Atop the aforementioned programming is the upper floor, which hosts eight ryokan-style rooms reflective of a traditional Japanese inn. Each private space celebrates the building’s idiosyncrasies while offering respite from the din of the bustling metropolis. All suites come complete with living and dining areas, expansive bathing spaces with custom concrete sinks, open showers delineated by gravel, king-sized futon-style beds with hidden modern technologies to eliminate distraction, and continued styling that borrows from the lobby.

Modern bedroom with ensuite bathroom, featuring minimalist design and neutral tones.

Minimalist bathroom with a monolithic stone sink and mirror, featuring dark textured walls and design elements.

Modern minimalist bedroom with an industrial aesthetic, featuring a concrete platform bed, sleek fixtures, and warm lighting accents.

Modern bedroom with minimalistic design featuring an arched doorway, large circular mirror, and soft lighting.

Notably still is the inherent tie between minimalism practiced here and a conscious intent to achieve sustainability. Beyond the buzzword or rituals of recycling, incorporating durable, raw materials naturally tailored to embrace the passage of time imbues the space with an electricity you cannot get from a homogenous, builder-grade palette. “The massive boulders right at the entrance to the lobby immediately infuse the space with an organic beauty and give a sense of vitality and natural energy as the guests walk in,” says Royce. “The minimalist design elegantly integrates with trees in the common indoor area, as well as the choice art and graphics, and together they cultivate a serene and almost spiritual ambiance throughout.”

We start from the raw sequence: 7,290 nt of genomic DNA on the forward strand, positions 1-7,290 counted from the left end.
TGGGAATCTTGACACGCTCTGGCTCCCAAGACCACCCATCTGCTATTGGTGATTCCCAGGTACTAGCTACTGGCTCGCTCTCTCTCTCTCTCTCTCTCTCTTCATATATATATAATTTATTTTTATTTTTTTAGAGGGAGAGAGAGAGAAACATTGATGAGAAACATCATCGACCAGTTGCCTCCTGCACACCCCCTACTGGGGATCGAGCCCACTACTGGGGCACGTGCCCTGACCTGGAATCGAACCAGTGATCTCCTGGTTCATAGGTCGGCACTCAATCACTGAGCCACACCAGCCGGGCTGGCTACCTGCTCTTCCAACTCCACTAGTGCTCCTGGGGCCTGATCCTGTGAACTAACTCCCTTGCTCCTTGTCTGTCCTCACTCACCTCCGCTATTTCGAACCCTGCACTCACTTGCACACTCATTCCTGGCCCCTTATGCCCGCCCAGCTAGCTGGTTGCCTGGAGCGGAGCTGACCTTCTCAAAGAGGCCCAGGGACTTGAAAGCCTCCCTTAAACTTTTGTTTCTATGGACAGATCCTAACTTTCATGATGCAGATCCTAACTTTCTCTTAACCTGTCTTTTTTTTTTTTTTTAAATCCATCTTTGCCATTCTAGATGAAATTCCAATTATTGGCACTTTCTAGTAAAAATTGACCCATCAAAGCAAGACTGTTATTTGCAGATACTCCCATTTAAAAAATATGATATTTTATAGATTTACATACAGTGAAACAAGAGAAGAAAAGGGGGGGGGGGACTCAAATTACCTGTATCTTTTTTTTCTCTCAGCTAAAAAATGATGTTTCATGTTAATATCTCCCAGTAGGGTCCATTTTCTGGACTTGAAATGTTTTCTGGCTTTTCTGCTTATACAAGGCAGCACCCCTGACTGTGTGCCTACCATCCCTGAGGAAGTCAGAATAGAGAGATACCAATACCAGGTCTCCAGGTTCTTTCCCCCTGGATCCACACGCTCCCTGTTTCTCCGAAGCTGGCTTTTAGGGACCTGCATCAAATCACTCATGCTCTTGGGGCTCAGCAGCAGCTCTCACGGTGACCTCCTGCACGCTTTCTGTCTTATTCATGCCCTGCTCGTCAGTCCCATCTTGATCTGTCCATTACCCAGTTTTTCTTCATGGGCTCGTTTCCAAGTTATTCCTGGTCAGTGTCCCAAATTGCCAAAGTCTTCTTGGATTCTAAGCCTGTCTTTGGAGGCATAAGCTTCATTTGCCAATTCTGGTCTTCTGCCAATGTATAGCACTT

For more information on the kodō kotel, visit To learn more about each creative practice, visit and

Photography by Gry Space.

With professional degrees in architecture and journalism, Joseph has a desire to make living beautifully accessible. His work seeks to enrich the lives of others with visual communication and storytelling through design. Previously a regular contributor to titles under the SANDOW Design Group, including Luxe and Metropolis, Joseph now serves the Design Milk team as their Managing Editor. When not practicing, he teaches visual communication, theory, and design. The New York-based writer has also contributed to exhibitions hosted by the AIA New York’s Center for Architecture and Architectural Digest, and recently published essays and collage illustrations with Proseterity, a literary publication.